Source: United States Senator for Tennessee Lamar Alexander
“There are very few pieces of legislation in the United States Senate that get 85 cosponsors, but the Music Modernization Act did – it was a complicated bill that has broad support. The goal was to make it possible, among other things, for songwriters in this internet age to be paid for their work, and to be paid a fair market value. Sort of the genius of the bill was this new entity that will have the job of issuing a blanket license for a song, and then they will go find the songwriter and make sure that songwriter gets paid. So the language of the law talked about the entity having strong support from songwriters and music publishers.” – Sen. Lamar Alexander
You can watch Alexander’s discussion here.
WASHINGTON, March 6, 2019 – United States Senator Lamar Alexander (R-Tenn.) today discussed implementation of the Music Modernization Act, a law he introduced, saying, “I want to underscore the importance of the new entity [the Mechanical Licensing Collective] having strong support from songwriters and music publishers.”
“There are very few pieces of legislation in the United States Senate that get 85 cosponsors, but the Music Modernization Act did – it was a complicated bill that had broad support. The goal was to make it possible, among other things, for songwriters in this internet age to be paid for their work, and to be paid a fair market value. Sort of the genius of the bill was that it created new entity [the Mechanical Licensing Collective] that will have the job of issuing a blanket license for a song, and then that new entity will go find the songwriter and make sure that songwriter gets paid,” Alexander said. “The streaming companies like it because this means they don’t have to look around for some a songwriter or the songwriter’s descendant to pay them or risk getting sued if they don’t find that person. And the songwriters like it, because the entity’s job is to find the songwriter and pay the songwriter.
“So the language of the law talked about the entity being endorsed by songwriters and music publishers,” Alexander continued. “And then the copyright office interpreted this to mean that, ‘Relevant support should come from the parties who have relevant ownership interest in the copyright to musical works in contrast to parties who do not possess any ownership interest in the musical work, but rather the ability to administer the works.’ So in your opinion, what kind of support from songwriters and publishers should this entity have? I’m not asking you to pick what the entity should be at this point, but how are you going to assess whether the entity that is chosen has the appropriate amount of support from songwriters and publishers?”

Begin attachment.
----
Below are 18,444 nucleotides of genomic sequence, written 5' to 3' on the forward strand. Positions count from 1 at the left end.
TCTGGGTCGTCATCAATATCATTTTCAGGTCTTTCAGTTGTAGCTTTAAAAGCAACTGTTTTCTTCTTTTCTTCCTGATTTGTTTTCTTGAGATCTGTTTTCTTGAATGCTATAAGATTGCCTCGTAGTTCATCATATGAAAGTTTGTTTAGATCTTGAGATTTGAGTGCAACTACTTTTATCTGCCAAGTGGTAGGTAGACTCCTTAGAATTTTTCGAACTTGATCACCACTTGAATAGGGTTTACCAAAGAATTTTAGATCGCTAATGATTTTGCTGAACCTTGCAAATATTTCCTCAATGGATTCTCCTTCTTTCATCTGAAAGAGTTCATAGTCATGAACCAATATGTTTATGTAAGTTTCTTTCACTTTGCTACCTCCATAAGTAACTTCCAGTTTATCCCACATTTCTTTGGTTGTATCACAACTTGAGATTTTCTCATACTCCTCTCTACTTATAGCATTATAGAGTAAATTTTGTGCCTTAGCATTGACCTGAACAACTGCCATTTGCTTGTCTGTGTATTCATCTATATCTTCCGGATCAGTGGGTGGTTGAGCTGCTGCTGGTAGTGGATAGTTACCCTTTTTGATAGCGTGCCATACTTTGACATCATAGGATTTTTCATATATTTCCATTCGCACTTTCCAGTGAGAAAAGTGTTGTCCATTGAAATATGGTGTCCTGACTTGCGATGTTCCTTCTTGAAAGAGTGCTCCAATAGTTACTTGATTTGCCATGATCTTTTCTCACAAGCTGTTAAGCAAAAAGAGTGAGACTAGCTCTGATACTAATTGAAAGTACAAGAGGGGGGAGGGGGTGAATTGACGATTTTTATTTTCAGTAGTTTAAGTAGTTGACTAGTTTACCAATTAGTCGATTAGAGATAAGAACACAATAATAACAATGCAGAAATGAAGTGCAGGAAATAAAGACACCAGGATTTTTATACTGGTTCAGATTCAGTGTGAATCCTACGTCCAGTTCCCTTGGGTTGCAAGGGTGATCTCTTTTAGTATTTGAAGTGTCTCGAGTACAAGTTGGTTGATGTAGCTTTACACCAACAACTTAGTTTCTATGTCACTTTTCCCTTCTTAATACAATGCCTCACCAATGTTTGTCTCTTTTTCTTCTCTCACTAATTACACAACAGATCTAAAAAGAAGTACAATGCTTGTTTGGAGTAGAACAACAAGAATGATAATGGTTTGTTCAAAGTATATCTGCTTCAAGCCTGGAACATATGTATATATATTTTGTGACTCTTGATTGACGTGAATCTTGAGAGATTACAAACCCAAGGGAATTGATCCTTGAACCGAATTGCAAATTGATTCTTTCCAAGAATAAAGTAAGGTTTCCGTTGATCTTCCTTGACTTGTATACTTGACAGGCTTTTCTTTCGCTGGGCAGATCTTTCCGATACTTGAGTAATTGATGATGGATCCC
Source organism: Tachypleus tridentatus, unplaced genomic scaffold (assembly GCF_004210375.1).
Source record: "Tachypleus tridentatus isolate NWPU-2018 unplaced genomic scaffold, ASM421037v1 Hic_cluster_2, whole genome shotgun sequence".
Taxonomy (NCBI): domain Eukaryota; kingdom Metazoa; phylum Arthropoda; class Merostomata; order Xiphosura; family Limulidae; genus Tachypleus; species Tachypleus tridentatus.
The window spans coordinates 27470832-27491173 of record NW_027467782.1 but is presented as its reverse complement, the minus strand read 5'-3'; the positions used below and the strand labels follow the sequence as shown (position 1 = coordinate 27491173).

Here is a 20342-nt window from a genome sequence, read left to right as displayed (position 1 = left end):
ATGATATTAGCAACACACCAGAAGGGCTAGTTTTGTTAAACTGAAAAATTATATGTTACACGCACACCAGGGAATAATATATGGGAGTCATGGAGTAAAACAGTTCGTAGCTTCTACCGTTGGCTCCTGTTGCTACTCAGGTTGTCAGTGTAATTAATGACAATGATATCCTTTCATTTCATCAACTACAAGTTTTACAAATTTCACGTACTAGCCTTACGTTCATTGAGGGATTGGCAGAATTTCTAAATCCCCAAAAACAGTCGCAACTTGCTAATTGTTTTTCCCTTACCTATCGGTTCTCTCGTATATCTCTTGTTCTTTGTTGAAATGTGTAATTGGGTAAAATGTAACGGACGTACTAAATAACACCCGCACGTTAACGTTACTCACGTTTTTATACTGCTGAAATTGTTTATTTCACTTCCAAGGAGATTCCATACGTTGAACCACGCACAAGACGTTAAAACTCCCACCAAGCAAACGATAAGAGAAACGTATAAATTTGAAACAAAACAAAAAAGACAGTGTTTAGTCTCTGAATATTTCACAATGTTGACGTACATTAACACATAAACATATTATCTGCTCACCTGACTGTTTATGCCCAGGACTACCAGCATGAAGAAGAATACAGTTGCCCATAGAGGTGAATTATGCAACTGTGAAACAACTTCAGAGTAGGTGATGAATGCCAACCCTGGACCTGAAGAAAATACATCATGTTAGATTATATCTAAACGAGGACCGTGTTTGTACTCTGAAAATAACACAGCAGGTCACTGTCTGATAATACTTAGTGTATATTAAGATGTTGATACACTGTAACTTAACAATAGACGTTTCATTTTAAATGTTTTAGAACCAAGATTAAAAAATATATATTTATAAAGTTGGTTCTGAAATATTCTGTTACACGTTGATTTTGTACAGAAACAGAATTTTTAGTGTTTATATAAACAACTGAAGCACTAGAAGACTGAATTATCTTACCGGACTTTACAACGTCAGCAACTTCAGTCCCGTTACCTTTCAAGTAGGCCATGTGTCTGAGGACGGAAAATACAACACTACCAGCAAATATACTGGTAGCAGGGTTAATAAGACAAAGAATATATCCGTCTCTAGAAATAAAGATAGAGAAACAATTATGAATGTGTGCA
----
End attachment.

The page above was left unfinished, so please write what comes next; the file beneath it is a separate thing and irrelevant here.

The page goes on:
Ms. Karyn Temple, the Acting Register of Copyrights and Director of U.S. Copyright Office at the Library of Congress, responded: “As you know, we did issue a notice within the federal register on the designation of the MLC, the Music Licensing Collective. One of the questions that we did ask the parties who are going to be submitting to be designated as the MLC is to demonstrate to us how they do have the support of the songwriting community. So we will take that information in once they do provide it to us to assess and ensure that they do meet the statutory requirements in terms of having that support of the songwriting community. … We do really understand the importance. We are committed to a transparent and open process in terms of the designation. Once we receive the comments in from the various parties that might be interested in being designated, that information will be available through the Federal Register, so everyone will be able to see those comments, and we’ll be able to assess on their own what we will be assessing in terms of making that designation as well.”
Alexander discussed the new licensing entity during a Senate Rules and Administration hearing titled, “Annual Oversight of The Library of Congress.”
Alexander introduced the Music Modernization Act with Senator Hatch (R-Utah) in the Senate on May 10, 2018, and the president signed the bill into law on October 11, 2018. The law creates a new, simplified licensing system to make it easier for digital music companies to obtain a license for songs. The simplified system will also ensure that songwriters are paid the royalties they are owed. In addition, the law revises outdated songwriter royalty standards to ensure songwriters are paid a fair market rate for their work.